Halloween at the National Gallery of Art

Come celebrate Halloween with a look at some of the spookiest paintings in the collection of the National Gallery of Art (NGA). For generations, the macabre has inspired artists across cultures, from the 17th-century Netherlands to the 20th-century United States. The NGA has some of the most boo-tiful examples. Showing skeletons, witches, black cats, and more, these works of art will get you in the Halloween spirit. We will see Dutch vanitas, creatures and monsters, Halloween decorations, choices between good and evil, and the most famous black cat.  

The Dutch Tradition of Vanitas

Jan van Kessel the Elder, Vanitas Still Life, c. 1665/1670
Jan van Kessel the Elder, Vanitas Still Life, c. 1665/1670
Jan van Kessel the Elder, Vanitas Still Life, c. 1665/1670

A “vanitas” still life painting is one that uses objects to remind the viewer of mortality and the futility of earthly possessions and pleasures. In van Kessel’s picture, the skull stands for death, while the hourglass represents how short human life can be. Art historians commonly refer to the skull in this context as a “memento mori,” or reminder of death. Unlike today’s Halloween skeleton decorations, the Dutch in the 17th century would display paintings like this one all year long to teach moral lessons.

Creatures and Monsters

John Hamilton Mortimer, Enrag’d Monster, 1778
John Hamilton Mortimer, Enrag’d Monster, 1778

British painter and printmaker John Hamilton Mortimer made this etching as part of a set dedicated to Joshua Reynolds, one of the best-known artists of the 18th century. It shows a goblin-headed creature attacking a large fish in front of billowing clouds. Though the monster has some vaguely human features, it also looks like the Creature from the Black Lagoon. Maybe it could inspire a new Halloween costume idea. Mortimer was the president of the British Society of Artists and died at a young age only a year after this print was made.

Decorating for Halloween

Lloyd Charles Lemcke, Witch Lantern, 1937
Lloyd Charles Lemcke, Witch Lantern, 1937

Lloyd Charles Lemcke was an American artist active in the first half of the 20th century. The National Gallery of Art possesses many of his watercolor designs for household objects. This painting looks like a ghoulish mask, but it is actually a lantern in the shape of a witch’s face, complete with large staring eyes, warts, and a mouth missing several teeth. It’s unclear whether this lantern was ever manufactured but imagine how frightening it would have looked illuminated from within.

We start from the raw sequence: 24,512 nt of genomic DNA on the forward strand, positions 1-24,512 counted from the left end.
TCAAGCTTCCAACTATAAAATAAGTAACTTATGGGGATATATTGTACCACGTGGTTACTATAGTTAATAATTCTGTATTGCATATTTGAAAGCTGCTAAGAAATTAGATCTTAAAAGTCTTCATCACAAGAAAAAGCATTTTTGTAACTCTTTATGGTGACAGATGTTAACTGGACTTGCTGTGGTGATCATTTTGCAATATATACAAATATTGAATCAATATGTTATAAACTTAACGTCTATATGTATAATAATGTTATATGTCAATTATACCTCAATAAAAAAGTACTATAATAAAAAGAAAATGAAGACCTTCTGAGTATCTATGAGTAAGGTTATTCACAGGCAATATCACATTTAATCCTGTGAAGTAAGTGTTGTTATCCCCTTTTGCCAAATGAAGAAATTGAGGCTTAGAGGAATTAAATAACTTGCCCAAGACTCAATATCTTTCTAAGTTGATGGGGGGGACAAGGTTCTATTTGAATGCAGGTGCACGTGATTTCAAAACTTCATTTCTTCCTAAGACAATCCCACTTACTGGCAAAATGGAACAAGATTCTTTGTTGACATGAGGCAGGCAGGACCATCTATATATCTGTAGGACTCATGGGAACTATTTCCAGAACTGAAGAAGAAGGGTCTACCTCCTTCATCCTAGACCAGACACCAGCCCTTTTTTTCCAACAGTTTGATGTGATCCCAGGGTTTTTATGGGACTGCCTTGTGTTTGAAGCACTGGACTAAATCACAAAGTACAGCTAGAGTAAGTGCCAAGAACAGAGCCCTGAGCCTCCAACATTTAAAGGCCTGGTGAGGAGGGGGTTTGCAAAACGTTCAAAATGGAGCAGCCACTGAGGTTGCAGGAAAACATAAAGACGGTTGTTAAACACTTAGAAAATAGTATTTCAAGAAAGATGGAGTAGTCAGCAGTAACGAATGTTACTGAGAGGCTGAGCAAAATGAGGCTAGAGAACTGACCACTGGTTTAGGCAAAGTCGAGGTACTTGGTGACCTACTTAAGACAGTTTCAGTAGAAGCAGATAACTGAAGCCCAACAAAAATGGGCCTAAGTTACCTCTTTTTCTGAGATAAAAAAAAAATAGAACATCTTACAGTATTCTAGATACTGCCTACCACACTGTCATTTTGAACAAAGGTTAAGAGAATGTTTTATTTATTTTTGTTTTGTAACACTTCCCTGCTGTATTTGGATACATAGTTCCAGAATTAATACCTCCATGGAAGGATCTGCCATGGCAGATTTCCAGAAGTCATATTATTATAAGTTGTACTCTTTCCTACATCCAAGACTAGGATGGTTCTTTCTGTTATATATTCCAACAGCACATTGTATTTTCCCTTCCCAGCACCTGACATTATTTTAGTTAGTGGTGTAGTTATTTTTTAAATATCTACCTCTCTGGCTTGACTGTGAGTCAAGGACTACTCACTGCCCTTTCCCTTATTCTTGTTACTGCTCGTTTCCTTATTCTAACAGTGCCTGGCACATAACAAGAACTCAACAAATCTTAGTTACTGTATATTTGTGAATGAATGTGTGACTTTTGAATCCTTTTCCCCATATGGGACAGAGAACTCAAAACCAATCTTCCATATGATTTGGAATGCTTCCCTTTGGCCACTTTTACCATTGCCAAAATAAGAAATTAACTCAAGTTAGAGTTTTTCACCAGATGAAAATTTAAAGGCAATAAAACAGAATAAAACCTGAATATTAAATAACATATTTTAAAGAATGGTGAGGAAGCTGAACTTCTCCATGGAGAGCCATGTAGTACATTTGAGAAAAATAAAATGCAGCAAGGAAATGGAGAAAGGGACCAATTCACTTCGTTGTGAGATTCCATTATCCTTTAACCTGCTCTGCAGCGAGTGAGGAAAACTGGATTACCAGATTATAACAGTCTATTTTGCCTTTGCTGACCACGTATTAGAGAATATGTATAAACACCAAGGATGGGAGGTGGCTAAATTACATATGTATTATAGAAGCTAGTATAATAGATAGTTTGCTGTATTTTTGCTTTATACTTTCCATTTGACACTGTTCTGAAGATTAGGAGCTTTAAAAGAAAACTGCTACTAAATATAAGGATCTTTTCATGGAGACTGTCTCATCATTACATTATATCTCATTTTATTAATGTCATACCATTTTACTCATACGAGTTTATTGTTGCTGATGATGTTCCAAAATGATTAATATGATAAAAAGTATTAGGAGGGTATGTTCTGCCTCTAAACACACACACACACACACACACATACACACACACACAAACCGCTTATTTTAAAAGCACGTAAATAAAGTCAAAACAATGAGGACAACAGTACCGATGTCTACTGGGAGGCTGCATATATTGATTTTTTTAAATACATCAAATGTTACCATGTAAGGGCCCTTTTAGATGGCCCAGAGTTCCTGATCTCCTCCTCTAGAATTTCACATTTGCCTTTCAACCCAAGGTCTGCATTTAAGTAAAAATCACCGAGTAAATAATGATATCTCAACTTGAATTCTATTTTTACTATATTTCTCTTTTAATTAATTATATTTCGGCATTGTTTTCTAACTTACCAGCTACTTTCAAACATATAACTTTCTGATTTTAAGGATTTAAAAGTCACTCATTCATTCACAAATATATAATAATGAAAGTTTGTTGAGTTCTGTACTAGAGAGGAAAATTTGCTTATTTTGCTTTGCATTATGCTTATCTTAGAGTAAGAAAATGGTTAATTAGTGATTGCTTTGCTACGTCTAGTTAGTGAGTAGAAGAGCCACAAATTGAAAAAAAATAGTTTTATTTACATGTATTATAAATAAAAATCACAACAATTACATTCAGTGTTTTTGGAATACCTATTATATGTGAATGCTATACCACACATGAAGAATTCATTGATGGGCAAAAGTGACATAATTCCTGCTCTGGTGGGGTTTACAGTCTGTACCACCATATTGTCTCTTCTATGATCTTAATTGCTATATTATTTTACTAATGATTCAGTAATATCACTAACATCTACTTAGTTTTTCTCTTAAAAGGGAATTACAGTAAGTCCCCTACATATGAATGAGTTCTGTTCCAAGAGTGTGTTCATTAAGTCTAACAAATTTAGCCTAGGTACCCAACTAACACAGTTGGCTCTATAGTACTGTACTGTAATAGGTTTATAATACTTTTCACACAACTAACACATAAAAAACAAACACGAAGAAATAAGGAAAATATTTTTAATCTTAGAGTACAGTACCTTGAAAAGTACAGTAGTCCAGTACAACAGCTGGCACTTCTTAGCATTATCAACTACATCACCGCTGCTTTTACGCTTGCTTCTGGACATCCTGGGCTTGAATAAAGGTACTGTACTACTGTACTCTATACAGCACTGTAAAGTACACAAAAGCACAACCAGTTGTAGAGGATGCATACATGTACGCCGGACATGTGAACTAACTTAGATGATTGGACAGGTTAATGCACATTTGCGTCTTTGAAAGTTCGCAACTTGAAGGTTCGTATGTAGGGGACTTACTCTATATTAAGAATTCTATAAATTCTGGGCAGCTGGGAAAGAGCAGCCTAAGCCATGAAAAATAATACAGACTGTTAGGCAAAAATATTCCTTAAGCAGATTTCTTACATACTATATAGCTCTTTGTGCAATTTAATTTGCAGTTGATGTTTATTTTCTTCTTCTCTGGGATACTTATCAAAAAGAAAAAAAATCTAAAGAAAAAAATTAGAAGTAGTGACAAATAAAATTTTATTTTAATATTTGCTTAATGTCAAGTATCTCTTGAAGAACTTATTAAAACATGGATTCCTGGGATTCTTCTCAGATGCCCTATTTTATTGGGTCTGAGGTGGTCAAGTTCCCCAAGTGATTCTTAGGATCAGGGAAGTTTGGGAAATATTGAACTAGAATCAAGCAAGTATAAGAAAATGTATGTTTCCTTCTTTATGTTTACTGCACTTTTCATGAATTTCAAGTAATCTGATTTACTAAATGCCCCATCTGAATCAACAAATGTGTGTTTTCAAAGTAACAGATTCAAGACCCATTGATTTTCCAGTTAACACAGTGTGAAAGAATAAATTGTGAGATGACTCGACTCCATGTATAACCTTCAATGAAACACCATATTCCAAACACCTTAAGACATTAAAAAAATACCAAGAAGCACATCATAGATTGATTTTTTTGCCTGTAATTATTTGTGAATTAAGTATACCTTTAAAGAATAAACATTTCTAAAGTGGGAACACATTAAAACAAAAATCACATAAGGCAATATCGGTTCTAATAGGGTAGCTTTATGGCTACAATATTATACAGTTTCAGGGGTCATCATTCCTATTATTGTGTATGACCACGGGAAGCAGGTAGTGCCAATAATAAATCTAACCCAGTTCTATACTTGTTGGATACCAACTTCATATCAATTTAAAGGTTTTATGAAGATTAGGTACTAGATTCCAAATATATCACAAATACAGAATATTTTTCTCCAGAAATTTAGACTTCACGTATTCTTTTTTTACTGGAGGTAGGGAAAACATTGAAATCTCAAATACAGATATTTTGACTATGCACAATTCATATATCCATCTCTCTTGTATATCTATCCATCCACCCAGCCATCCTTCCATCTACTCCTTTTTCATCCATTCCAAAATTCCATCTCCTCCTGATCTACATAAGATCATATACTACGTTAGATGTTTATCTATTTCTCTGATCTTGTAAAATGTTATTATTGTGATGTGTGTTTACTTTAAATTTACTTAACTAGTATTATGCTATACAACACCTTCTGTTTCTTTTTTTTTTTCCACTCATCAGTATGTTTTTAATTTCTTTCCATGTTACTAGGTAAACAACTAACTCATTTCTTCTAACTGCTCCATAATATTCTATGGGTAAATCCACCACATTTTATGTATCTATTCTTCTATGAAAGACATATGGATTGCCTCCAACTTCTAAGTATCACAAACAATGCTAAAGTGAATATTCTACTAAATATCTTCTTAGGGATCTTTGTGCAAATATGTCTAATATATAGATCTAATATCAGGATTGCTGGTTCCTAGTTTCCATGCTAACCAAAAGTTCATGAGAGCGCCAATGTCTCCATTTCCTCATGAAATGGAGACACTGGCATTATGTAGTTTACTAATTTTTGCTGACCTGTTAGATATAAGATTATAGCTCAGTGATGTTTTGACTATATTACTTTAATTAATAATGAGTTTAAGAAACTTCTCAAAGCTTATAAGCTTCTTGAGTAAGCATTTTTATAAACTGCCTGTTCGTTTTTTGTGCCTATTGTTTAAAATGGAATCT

The Choice Between Good and Evil

Hieronymus Bosch, Death and the Miser, c. 1485/1490.
Hieronymus Bosch, Death and the Miser, c. 1485/1490.

This painting by the Dutch master Hieronymous Bosch shows a miser on his deathbed. Demons cavort around the room, crawling under and over the furniture; one tempts the man with a sack of money. On the right, an angel beseeches the miser to embrace God and eternal salvation. Death, holding an arrow rather than a scythe, enters the door and awaits the miser’s decision. Will he succumb to the temptation of riches and go to Hell or reform his ways and make it into Heaven? Bosch doesn’t give the viewer an answer.

 

Most Famous Black Cat

Théophile Alexandre Steinlen, Poster for the Company of the Black Cat, 1896
Théophile Alexandre Steinlen, Poster for the Company of the Black Cat, 1896

This poster advertises Le Chat Noir (French for “the Black Cat”), a cabaret that opened in the Montmartre quarter of Paris in 1881. This neighborhood was home to many artists at the end of the 19th century and was famously depicted by Henri de Toulouse-Lautrec in his paintings. Toulouse-Lautrec, the painter Paul Signac, and the composer Claude Debussy were all known to visit this cabaret. Legend has it that black cats bring bad luck, and a year after this poster was printed, the founder of the cabaret, Rodolphe Salis, died and Le Chat Noir closed.

Conclusion

Though Halloween is an American tradition, artists from around the world have painted dark, creepy, and frightening themes that fit the spirit of the holiday. Before you go out trick-or-treating this year, visit the NGA to enjoy some spook-tacular Halloween art.

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Andrew Lokay

Andrew is an art lover and frequent visitor to DC art museums. He studied international relations and French at Stanford University, where he also took coursework in art history. He’s passionate about helping people see art with new perspectives.
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